Sunday, May 28, 2017
#5 Thunderbird Conservation Park
Summary: The 1,185-acre park with nearly 20 miles of trails in the Hedgpeth Hills is yet another of the desert recreational areas located in the north Valley. Dedicated to the preservation of the desert environment, the park offers enjoyable outdoor opportunities for hikers, mountain bikers, trail riders, picnickers and bird watchers.
Why You Should Go: In addition to the normal outdoor activities commonly found in all of the local desert parks, this park offers four unique wildlife viewing blinds that overlook an adjoining community lake. This constant source of water within the desert attracts many species of wintering waterfowl as well as residential desert birds and animals like coyotes, javelina, quail and deer.
When To Go: Like all desert parks the best time to visit is during the cooler months between late October - May. Hiking during the summer months is safest and best enjoyed early in the morning.
Be Safe/Insight: All desert outing precautions should be taken when visiting the park. Good shoes, a wide-brim hat, sun screen and plenty of drinking water are a must. Trails are wide, well maintained but rocky. This is a very popular hiking/mountain biking area so please use all trail courtesies. Dogs on leashes are welcome; be sure to bring water for you dog and pick up and properly dispose of any dog waste.
History: The name Thunderbird is a common name today across the north Valley. The name first came into use in the area in 1939 when a group of Hollywood investors decided to create a commercial pilot training facility near near 59th Avenue & Greenway Road in Glendale, Az. Such celebrities as Jimmy Stewart, Hoagy Carmichael, Henry Fonda, Cary Grant and Margaret Sullavan were all a part of the investment team.
Hollywood’s creativity was immediately on display when artist Millard Streets designed the air field to look from the air as a representation of the mythical thunderbird of the Anasazi Indian culture. This “super” bird was said to be the magnification of power and strength. The control tower created the head of the bird, the flower gardens represented the bird’s colorful tail, the airplane hangers symbolized the wings and the airfield itself embodied the bird’s powerful body. Del Webb Construction was the building contractor.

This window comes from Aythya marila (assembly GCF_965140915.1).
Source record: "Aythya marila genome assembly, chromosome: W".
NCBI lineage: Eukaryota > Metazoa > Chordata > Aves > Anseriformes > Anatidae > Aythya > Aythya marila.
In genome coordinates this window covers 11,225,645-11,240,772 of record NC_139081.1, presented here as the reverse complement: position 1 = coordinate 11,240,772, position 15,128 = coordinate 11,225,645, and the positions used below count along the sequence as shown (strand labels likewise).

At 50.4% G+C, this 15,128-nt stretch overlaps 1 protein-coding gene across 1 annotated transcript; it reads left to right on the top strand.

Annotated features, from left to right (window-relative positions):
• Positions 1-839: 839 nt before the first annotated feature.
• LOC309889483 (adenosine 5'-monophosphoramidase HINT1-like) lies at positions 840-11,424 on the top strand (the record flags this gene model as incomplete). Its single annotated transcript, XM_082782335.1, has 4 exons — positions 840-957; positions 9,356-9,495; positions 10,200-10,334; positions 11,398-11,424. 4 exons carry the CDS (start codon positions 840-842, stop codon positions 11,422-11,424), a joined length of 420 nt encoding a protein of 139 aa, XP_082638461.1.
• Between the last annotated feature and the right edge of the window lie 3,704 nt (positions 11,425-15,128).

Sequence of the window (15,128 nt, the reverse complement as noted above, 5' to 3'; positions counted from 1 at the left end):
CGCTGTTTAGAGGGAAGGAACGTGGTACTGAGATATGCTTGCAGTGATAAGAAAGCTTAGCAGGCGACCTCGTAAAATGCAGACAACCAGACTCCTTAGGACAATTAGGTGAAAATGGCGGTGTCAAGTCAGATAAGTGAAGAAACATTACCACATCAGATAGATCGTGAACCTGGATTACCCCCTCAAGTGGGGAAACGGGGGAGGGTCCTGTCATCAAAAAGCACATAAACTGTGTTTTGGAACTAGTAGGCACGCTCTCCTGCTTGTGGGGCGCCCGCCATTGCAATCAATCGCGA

When World War II began the field was leased to the United States Army Air Force. During the war over 10,000 fighter pilots from 30 nations were trained at Thunderbird Field.
When the base closed in 1946 at the end of World War II, Lt. General Barton Kyle Yount, commanding general of the US Army Air Training Command, acquired the old training field. He began the American Institute for Foreign Trade school in the building of the old field. Today this award winner school is known as the Thunderbird School of Global Management and still operates on the site of the historic Thunderbird Field.
The name Thunderbird quickly became used for local roads, schools and even a desert park. The City of Glendale acquired the park land in 1951 with a lease from the federal government. City ownership occurred in 1956 with help from the Glendale Rotary Club and Glendale Women’s Club. Maricopa County took over the operations of the park in 1963 and many of the trails and facilities were constructed at this time. In 1984 the City of Glendale regained control of the park and continues today to oversee the park’s operation and management.
Hours: Sunrise - sunset - 24/7/365
Trail Map: http://www.glendaleaz.com/ParksandRecreation/documents/T-birdParkMaprevised.pdf
Website: http://www.glendaleaz.com/parksandrecreation/thunderbirdpark.cfm ; https://www.youtube.com/watch?v=jnh2KTWGmkg
Location: Main Entrance: 22800 N. 59th Ave, Glendale, AZ; East Trailhead is located at 55th Avenue & Pinnacle Peak Road; West Trailhead is located 67th Avenue & Patrick Lane
Zip Code: 85310